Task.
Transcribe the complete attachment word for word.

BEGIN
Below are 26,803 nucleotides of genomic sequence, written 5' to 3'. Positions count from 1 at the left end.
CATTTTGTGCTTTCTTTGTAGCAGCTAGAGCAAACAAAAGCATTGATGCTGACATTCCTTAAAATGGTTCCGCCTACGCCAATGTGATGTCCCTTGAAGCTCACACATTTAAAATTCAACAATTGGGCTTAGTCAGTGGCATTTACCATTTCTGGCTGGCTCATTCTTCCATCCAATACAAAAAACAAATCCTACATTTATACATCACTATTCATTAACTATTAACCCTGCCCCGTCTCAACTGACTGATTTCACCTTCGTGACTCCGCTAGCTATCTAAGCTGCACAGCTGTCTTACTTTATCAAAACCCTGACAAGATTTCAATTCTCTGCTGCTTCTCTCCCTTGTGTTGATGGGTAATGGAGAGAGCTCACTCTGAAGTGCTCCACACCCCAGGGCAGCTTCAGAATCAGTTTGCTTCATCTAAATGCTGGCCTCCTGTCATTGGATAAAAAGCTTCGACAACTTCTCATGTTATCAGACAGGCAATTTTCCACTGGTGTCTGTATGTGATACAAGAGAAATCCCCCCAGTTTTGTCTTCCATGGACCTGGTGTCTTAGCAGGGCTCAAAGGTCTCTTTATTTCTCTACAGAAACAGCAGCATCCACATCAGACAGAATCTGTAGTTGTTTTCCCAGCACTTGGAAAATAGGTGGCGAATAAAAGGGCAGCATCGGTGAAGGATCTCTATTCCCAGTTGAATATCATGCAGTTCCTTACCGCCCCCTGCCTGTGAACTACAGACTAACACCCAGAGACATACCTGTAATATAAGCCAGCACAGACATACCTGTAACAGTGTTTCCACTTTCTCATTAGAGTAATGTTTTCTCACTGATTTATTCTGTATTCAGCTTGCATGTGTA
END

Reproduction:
Below are 26,803 nucleotides of genomic sequence, written 5' to 3'. Positions count from 1 at the left end.
CATTTTGTGCTTTCTTTGTAGCAGCTAGAGCAAACAAAAGCATTGATGCTGACATTCCTTAAAATGGTTCCGCCTACGCCAATGTGATGTCCCTTGAAGCTCACACATTTAAAATTCAACAATTGGGCTTAGTCAGTGGCATTTACCATTTCTGGCTGGCTCATTCTTCCATCCAATACAAAAAACAAATCCTACATTTATACATCACTATTCATTAACTATTAACCCTGCCCCGTCTCAACTGACTGATTTCACCTTCGTGACTCCGCTAGCTATCTAAGCTGCACAGCTGTCTTACTTTATCAAAACCCTGACAAGATTTCAATTCTCTGCTGCTTCTCTCCCTTGTGTTGATGGGTAATGGAGAGAGCTCACTCTGAAGTGCTCCACACCCCAGGGCAGCTTCAGAATCAGTTTGCTTCATCTAAATGCTGGCCTCCTGTCATTGGATAAAAAGCTTCGACAACTTCTCATGTTATCAGACAGGCAATTTTCCACTGGTGTCTGTATGTGATACAAGAGAAATCCCCCCAGTTTTGTCTTCCATGGACCTGGTGTCTTAGCAGGGCTCAAAGGTCTCTTTATTTCTCTACAGAAACAGCAGCATCCACATCAGACAGAATCTGTAGTTGTTTTCCCAGCACTTGGAAAATAGGTGGCGAATAAAAGGGCAGCATCGGTGAAGGATCTCTATTCCCAGTTGAATATCATGCAGTTCCTTACCGCCCCCTGCCTGTGAACTACAGACTAACACCCAGAGACATACCTGTAATATAAGCCAGCACAGACATACCTGTAACAGTGTTTCCACTTTCTCATTAGAGTAATGTTTTCTCACTGATTTATTCTGTATTCAGCTTGCATGTGTA